This shows all of the contemporary people who officially got "Master" honors in the lineage leading up to him. The direct lineage is highlighted in yellow. As you can see, the lineage descended from the same 2nd-generation Master Cheng Wing Kwong. Cheng Tin Hung was his nephew. My Master's line comes down through 3rd-generation Master Wong Tak Ying (a contemporary of Cheng Tin Hung), then onto 4th-generation Master Kong Pak Yu (who is 90 years old and living in San Francisco but no longer teaching). Master Kong actually studied directly with Cheng Wing Kwong, as well as Wong Tak Ying. But because of seniority stuff he was put into the lineage under Wong Tak Ying, and thus is considered 4th-generation. I hope this is not too much detail, but I always appreciate it when accurate lineage is presented. I know this stuff directly from Master Henry Cheng - so it is accurate.
w.r.t. Tim's analysis of the strategy - I must admit that I am far from an expert at actual fighting. Having said that, everything that Tim says above is solid as far as I can tell. I would like to amplify on a few things:
Wu kicks are never above waist level. The applications that we have been taught from the form often involve diverting the opponent's upper body attack and holding onto their arm/body for additional stability as you kick them (kind of a parting shot after you are already controlling their momentum and driving them away). There is a variety of foot positions and targets for the low kicks: toes to the groin, heel kicks to the inside of the knee, instep shin scrapes, and foot stomps. At close range there are a lot of trips and leg immobilizations (e.g. hook behind opponent's heel with your foot, and then lean on his shin with your whole body weight through your knee).
Another important concept is that there is a full range of responses that can escalate as appropriate. The "nicest" ones use diverting and throwing someone away without an intent to damage. They escalate to maiming applications that dislocate or destroy joints (especially elbows, knees, and shoulders). At the most aggressive level there are several techniques involving back breaks, neck breaks, or driving the nose into the brain that will result in immediate death.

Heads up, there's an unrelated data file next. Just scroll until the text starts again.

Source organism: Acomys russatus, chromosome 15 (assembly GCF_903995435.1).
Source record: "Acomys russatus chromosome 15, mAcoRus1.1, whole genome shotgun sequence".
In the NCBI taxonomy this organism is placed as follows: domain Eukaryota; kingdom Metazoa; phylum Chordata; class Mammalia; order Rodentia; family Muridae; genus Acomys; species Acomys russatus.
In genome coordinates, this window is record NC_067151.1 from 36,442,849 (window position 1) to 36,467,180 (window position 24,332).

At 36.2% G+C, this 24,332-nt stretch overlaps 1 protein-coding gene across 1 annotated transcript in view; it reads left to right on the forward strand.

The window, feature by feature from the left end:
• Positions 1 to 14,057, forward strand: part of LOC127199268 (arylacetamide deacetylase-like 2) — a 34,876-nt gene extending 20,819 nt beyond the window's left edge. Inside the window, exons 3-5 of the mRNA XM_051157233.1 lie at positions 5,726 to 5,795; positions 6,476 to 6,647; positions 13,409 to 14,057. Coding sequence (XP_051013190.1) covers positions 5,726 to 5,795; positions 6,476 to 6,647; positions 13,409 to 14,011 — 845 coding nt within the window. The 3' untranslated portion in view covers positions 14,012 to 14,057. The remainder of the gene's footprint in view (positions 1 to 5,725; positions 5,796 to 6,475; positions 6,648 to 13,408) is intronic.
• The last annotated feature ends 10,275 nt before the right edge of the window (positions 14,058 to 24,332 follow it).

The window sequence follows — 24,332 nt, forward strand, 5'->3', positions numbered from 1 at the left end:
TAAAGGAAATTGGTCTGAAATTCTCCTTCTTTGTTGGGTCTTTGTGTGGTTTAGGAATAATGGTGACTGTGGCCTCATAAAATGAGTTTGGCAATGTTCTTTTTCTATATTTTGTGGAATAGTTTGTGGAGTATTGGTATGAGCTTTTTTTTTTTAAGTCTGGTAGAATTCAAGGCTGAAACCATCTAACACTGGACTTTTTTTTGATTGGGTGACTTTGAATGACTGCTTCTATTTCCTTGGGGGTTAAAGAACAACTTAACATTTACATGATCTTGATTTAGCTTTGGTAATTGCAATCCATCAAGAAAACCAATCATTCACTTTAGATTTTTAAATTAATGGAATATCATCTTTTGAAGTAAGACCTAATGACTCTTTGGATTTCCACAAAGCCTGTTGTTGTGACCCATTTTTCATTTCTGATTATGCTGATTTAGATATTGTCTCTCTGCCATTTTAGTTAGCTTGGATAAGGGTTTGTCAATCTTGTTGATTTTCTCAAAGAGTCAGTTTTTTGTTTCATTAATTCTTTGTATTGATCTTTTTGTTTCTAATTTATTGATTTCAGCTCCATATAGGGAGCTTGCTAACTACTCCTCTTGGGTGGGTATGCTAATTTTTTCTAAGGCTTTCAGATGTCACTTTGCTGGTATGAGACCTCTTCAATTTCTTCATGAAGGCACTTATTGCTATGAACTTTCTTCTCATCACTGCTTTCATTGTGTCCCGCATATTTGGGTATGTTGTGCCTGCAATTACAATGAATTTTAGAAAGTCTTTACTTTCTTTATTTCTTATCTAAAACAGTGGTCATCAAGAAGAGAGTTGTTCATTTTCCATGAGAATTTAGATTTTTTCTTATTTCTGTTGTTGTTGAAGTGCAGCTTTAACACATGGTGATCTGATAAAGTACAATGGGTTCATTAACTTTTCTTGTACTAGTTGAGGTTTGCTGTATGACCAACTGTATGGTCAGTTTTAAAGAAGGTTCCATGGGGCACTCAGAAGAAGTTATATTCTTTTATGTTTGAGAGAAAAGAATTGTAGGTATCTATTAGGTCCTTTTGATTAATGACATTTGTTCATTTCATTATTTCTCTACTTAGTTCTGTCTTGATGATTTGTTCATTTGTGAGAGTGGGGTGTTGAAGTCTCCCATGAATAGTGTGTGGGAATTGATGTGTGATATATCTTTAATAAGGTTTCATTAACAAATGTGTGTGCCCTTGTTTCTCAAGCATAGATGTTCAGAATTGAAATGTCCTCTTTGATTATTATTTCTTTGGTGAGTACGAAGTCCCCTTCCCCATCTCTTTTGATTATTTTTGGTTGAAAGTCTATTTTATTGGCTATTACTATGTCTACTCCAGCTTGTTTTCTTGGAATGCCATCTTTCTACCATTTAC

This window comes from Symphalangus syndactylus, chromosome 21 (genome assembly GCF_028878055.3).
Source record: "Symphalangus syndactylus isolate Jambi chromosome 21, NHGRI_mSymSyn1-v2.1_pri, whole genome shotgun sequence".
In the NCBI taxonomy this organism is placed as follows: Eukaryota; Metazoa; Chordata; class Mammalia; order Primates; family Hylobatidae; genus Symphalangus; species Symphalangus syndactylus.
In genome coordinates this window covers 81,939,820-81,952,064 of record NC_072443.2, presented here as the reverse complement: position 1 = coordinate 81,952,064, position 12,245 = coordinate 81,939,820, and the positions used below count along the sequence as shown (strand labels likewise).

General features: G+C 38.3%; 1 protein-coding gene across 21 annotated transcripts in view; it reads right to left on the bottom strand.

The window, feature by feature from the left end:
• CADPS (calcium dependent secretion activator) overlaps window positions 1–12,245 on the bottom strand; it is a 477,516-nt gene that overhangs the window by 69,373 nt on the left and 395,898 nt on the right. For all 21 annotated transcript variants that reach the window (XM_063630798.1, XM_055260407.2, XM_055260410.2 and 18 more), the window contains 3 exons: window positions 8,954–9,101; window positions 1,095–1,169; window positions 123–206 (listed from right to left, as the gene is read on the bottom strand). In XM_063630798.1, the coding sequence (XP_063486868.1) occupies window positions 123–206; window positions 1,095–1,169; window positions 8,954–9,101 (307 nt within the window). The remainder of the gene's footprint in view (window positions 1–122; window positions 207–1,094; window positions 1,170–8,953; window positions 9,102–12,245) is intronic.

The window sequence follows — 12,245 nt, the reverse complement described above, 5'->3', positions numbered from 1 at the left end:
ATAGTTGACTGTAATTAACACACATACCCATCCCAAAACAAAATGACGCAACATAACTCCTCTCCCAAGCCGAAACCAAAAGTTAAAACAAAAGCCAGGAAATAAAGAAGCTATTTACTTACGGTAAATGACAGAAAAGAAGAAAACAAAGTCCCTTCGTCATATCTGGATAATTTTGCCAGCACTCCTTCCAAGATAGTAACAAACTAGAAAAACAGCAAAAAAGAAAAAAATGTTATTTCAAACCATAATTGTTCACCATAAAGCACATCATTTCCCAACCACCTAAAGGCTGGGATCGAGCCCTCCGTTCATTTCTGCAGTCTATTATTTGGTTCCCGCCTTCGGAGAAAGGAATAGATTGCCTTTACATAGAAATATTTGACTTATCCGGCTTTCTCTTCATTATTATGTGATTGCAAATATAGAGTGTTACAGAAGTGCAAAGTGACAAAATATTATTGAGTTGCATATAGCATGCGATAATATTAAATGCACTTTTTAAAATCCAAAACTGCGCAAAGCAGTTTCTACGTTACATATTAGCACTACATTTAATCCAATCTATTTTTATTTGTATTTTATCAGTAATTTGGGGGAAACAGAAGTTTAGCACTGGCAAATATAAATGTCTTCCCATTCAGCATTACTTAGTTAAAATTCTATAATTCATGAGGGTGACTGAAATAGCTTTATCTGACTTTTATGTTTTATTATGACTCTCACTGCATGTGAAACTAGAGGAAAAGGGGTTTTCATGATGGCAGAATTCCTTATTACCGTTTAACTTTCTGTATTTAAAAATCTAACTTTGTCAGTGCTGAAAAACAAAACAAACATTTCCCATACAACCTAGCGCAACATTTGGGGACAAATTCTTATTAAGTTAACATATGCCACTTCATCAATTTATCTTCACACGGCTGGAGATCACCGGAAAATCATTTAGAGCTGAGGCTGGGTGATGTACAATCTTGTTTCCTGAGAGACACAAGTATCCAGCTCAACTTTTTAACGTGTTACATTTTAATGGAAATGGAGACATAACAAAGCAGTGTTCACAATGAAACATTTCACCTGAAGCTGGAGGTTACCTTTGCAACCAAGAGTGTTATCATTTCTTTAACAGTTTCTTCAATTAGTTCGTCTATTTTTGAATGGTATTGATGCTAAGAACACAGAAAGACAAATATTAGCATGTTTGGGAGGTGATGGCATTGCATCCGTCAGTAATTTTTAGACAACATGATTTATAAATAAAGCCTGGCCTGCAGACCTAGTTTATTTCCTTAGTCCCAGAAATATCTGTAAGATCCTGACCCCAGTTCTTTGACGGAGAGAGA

I am afraid that we do not do any sparring or full contact stuff in the class. So your friend would probably be dissapointed. Henry Cheng does teach applications, pushing hands (fixed and moving steps), and applications out of pushing hands. But none of us have progressed to more freeform sparring. He is very strict about getting the basics right before teaching more complex stuff.
Also, I once asked him about Nei-gung and he told me that in his training they used to take full power punches from his master in order to learn internal neutralization. But he said that he will not teach these practices because of the risk of injury and lawsuits in this country.
Please get in touch with me through my website and I will be glad to give you some additional background info.
I really appreciate your invitation, and I do want to take you up on your offer to come up sometime.
what does "w.r.t." mean?
"With Regard To"
Sigh, when will Bob #2 catch up with the text messaging generation?
You're forgiven though since you brought us the gift of Dr. Evil Tai Chi.
w.t.f.s. i.m.r. f.s.
now, I'm caught up.
Tim Ash said "At the most aggressive level there are several techniques involving back breaks, neck breaks, or driving the nose into the brain that will result in immediate death."
The nose is cartiledge (sp?) ... I don't think it possible to drive it into the brain.
Otherwise, I find the information on Wu style taiji to be illuminating! Thank you very much.
That driving the nose to the brain to cause instant death... I've seen it in movies and such. Is this an urban legend?
There is a bony part at the top of your nose that is not cartilage. I have had this bone broken before playing basketball. Check out the Rich Franklin/Anderson Silva fight and look at Franklin's nose after the fight...not pretty.
Not pretty, but he was far from dead!
Cheers for the Info Tim Ash.
As I understand it the nose thing can happen but it is such a low percentile outcome that its not something you expect - possible but very, very unlikely.
I did not mean to start some debate about the nose into the brain thing. There are in fact bones behind the cartilage and if they get shoved upward there is nothing preventing them from puncturing the brain membrane (since you are already inside of the skull at that point).
Obviously this requires a degree of precision and skill, and I am not sure it would be my first choice of technique. But it is not some mysterious "death touch" or something.